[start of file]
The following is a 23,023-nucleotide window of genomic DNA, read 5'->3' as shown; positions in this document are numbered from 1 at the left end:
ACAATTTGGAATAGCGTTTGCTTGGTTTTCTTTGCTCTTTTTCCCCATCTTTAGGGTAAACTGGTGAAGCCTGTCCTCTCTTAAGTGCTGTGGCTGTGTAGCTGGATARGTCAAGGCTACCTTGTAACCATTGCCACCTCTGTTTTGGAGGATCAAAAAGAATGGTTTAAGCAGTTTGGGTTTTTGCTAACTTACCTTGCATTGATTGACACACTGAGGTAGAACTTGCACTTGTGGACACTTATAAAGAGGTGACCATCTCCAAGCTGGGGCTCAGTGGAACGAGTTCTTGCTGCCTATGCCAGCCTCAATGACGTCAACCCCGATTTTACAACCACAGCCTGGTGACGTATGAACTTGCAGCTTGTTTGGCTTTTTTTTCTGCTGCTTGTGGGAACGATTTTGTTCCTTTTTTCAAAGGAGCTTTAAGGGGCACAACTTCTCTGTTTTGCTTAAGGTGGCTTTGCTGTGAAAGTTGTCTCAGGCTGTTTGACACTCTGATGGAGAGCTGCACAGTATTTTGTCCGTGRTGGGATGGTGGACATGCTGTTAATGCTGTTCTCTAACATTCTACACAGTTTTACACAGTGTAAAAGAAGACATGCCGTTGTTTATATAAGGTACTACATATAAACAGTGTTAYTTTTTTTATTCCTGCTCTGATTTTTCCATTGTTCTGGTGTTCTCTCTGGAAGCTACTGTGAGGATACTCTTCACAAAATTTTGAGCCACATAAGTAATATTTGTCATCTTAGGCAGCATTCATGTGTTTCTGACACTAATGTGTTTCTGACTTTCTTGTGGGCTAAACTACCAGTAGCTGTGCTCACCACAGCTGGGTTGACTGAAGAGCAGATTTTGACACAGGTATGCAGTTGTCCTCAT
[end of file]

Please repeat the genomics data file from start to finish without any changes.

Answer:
The following is a 23,023-nucleotide window of genomic DNA, read 5'->3' as shown; positions in this document are numbered from 1 at the left end:
ACAATTTGGAATAGCGTTTGCTTGGTTTTCTTTGCTCTTTTTCCCCATCTTTAGGGTAAACTGGTGAAGCCTGTCCTCTCTTAAGTGCTGTGGCTGTGTAGCTGGATARGTCAAGGCTACCTTGTAACCATTGCCACCTCTGTTTTGGAGGATCAAAAAGAATGGTTTAAGCAGTTTGGGTTTTTGCTAACTTACCTTGCATTGATTGACACACTGAGGTAGAACTTGCACTTGTGGACACTTATAAAGAGGTGACCATCTCCAAGCTGGGGCTCAGTGGAACGAGTTCTTGCTGCCTATGCCAGCCTCAATGACGTCAACCCCGATTTTACAACCACAGCCTGGTGACGTATGAACTTGCAGCTTGTTTGGCTTTTTTTTCTGCTGCTTGTGGGAACGATTTTGTTCCTTTTTTCAAAGGAGCTTTAAGGGGCACAACTTCTCTGTTTTGCTTAAGGTGGCTTTGCTGTGAAAGTTGTCTCAGGCTGTTTGACACTCTGATGGAGAGCTGCACAGTATTTTGTCCGTGRTGGGATGGTGGACATGCTGTTAATGCTGTTCTCTAACATTCTACACAGTTTTACACAGTGTAAAAGAAGACATGCCGTTGTTTATATAAGGTACTACATATAAACAGTGTTAYTTTTTTTATTCCTGCTCTGATTTTTCCATTGTTCTGGTGTTCTCTCTGGAAGCTACTGTGAGGATACTCTTCACAAAATTTTGAGCCACATAAGTAATATTTGTCATCTTAGGCAGCATTCATGTGTTTCTGACACTAATGTGTTTCTGACTTTCTTGTGGGCTAAACTACCAGTAGCTGTGCTCACCACAGCTGGGTTGACTGAAGAGCAGATTTTGACACAGGTATGCAGTTGTCCTCAT